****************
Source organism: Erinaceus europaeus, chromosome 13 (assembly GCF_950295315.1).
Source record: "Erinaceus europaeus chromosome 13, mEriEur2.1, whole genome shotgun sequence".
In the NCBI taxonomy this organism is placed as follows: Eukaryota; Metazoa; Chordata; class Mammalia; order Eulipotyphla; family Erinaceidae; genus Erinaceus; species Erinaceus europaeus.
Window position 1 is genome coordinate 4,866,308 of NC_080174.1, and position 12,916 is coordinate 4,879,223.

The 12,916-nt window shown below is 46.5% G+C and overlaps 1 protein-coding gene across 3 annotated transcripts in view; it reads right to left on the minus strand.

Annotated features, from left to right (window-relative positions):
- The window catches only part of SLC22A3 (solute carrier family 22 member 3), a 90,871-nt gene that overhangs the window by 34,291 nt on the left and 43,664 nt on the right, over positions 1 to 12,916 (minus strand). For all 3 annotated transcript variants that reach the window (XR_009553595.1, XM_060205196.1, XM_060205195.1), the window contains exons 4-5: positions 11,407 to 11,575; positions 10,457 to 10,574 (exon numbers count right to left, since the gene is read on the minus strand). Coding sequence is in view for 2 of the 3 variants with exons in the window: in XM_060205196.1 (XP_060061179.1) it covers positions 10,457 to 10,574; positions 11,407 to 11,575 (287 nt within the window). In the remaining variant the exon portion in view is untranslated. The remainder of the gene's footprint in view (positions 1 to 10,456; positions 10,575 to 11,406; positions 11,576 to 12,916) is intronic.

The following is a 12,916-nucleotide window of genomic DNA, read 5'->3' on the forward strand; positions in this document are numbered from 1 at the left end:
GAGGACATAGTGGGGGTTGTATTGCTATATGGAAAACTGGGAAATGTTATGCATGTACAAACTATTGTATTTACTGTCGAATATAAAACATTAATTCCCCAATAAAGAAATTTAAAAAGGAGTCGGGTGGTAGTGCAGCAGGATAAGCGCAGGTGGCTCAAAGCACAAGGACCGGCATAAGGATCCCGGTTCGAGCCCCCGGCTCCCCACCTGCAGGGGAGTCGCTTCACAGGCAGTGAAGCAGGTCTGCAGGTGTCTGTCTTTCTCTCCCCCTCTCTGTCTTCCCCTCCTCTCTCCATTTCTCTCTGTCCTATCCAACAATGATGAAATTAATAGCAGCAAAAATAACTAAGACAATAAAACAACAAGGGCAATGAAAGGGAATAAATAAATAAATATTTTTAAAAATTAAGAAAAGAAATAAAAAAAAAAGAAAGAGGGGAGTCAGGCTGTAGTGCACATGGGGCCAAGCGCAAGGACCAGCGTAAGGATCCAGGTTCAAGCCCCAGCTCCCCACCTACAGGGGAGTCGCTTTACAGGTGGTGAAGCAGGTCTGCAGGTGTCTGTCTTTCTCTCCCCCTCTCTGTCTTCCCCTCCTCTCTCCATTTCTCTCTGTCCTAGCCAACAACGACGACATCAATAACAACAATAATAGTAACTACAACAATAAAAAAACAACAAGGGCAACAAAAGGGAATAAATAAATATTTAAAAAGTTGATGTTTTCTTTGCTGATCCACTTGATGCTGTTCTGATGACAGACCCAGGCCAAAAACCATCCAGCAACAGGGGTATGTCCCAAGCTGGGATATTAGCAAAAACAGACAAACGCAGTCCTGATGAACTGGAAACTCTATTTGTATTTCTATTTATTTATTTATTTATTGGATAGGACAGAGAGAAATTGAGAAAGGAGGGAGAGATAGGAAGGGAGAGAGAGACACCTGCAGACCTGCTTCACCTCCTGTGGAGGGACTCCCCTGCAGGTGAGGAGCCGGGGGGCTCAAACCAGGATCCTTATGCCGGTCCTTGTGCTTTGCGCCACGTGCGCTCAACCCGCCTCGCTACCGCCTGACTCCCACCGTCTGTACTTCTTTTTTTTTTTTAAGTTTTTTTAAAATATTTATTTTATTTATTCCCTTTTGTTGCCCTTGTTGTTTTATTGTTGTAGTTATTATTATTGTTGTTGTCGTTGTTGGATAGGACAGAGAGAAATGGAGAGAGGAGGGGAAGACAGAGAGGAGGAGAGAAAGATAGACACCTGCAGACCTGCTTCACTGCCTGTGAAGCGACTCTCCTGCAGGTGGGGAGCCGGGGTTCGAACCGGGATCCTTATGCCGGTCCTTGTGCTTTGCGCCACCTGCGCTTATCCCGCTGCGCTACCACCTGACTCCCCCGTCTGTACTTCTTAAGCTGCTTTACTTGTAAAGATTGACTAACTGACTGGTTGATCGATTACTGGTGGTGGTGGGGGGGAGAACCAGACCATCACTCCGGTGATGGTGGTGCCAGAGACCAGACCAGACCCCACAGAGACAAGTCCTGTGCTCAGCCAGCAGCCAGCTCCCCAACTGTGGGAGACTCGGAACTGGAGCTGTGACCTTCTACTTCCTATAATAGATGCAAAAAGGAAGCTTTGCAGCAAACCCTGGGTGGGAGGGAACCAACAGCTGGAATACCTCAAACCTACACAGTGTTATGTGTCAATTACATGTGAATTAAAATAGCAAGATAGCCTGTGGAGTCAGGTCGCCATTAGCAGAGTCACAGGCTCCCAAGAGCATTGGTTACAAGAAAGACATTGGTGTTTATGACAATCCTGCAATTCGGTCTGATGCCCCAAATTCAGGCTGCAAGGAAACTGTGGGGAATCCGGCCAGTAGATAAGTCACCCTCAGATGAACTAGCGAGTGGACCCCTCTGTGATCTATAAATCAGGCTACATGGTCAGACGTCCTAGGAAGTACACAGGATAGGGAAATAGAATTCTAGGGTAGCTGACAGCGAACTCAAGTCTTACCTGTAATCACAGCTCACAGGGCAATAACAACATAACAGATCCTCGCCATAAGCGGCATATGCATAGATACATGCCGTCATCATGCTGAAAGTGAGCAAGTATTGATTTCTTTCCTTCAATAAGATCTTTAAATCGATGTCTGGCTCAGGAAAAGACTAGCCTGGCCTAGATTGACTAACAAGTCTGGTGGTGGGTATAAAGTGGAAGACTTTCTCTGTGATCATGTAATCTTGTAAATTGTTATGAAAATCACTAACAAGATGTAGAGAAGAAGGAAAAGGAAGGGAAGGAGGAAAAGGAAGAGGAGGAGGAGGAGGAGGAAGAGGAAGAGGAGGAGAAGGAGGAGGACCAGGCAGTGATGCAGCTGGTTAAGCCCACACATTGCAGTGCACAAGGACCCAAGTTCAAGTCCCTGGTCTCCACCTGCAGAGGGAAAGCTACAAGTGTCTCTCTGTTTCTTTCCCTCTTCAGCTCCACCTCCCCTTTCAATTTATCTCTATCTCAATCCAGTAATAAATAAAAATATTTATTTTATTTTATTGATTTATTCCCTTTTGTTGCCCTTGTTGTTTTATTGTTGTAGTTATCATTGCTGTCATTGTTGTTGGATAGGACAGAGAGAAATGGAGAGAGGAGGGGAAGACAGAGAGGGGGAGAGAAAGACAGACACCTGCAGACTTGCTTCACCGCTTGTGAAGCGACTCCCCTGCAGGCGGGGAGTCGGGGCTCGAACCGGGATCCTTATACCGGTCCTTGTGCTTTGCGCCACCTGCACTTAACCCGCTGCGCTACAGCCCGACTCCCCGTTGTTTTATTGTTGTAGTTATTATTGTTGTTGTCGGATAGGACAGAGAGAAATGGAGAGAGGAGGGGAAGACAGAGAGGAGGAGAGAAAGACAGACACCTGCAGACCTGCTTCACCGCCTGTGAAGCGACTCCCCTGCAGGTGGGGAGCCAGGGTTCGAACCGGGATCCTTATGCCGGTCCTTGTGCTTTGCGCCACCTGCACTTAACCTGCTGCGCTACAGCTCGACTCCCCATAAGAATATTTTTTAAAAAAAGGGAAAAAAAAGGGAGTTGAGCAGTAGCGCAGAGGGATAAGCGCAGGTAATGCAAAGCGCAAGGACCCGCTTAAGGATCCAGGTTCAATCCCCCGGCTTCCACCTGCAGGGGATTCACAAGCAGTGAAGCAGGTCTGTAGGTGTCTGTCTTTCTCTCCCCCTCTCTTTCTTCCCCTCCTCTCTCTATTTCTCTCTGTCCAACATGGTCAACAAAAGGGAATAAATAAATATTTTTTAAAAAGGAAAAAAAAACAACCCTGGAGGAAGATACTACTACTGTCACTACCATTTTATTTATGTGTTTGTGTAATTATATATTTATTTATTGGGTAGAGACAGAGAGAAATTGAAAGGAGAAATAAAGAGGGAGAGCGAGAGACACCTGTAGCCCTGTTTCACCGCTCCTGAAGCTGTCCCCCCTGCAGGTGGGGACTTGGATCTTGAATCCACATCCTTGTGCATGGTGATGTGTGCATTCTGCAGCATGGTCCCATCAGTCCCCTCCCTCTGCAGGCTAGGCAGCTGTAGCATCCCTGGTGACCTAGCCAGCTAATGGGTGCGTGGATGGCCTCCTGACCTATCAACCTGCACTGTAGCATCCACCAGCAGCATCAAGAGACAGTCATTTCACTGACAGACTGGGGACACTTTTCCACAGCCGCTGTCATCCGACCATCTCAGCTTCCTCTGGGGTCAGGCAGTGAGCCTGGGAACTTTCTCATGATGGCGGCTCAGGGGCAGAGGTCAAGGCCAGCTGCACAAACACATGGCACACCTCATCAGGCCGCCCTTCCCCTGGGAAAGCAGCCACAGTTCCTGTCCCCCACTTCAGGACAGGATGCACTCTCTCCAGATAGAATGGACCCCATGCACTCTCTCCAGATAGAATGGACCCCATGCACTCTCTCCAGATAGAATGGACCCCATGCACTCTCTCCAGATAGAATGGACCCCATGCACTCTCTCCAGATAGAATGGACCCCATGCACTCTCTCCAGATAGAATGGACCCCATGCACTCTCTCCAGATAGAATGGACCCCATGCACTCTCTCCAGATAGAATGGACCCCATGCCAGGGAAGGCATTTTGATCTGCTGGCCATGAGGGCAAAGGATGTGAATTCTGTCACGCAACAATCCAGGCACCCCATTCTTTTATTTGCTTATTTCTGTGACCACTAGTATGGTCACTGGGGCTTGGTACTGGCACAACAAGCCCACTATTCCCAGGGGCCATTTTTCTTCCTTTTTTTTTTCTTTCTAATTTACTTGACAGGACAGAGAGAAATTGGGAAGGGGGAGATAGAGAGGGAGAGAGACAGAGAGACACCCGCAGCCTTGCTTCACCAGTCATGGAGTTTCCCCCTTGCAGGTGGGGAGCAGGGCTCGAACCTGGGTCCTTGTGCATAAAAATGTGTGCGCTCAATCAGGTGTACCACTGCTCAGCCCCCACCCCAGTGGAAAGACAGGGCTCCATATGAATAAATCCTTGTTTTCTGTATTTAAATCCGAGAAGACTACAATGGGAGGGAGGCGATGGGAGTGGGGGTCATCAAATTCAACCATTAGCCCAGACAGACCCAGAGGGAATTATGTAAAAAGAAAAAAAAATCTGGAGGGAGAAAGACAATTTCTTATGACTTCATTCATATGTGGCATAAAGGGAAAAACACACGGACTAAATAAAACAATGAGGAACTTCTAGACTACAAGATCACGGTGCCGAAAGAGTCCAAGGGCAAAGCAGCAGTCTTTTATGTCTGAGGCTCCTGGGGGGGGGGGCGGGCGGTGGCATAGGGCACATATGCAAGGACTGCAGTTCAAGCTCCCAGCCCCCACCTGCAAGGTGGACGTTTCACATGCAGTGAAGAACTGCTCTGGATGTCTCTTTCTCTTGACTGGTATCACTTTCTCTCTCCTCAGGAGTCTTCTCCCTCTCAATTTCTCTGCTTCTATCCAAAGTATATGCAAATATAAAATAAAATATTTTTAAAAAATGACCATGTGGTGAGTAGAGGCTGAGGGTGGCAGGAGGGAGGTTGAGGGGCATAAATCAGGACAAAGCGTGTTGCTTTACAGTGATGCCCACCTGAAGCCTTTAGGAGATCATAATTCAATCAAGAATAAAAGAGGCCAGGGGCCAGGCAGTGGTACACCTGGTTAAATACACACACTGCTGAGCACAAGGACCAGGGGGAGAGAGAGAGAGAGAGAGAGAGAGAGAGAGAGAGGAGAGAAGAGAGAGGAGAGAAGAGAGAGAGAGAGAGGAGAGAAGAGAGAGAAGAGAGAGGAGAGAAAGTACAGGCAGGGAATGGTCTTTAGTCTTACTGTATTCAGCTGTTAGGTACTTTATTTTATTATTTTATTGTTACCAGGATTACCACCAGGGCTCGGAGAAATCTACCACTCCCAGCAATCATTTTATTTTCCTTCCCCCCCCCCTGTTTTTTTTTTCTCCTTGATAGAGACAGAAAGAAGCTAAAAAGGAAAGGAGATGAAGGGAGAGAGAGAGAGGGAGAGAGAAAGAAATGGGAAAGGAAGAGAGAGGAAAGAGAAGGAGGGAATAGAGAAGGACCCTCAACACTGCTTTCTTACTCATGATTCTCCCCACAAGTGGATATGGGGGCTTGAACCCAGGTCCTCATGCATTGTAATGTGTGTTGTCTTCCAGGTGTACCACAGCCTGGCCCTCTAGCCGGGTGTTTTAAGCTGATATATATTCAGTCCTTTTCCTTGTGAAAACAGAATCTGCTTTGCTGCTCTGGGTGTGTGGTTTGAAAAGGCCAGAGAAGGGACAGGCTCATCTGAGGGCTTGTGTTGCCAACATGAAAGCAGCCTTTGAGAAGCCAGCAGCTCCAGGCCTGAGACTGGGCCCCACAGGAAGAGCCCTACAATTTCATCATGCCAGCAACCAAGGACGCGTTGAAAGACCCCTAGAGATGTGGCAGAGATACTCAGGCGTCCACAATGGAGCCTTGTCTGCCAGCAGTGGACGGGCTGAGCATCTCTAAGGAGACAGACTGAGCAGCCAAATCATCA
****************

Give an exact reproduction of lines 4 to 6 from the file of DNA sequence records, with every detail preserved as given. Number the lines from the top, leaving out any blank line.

Window position 1 is genome coordinate 4,866,308 of NC_080174.1, and position 12,916 is coordinate 4,879,223.

The 12,916-nt window shown below is 46.5% G+C and overlaps 1 protein-coding gene across 3 annotated transcripts in view; it reads right to left on the minus strand.

Annotated features, from left to right (window-relative positions):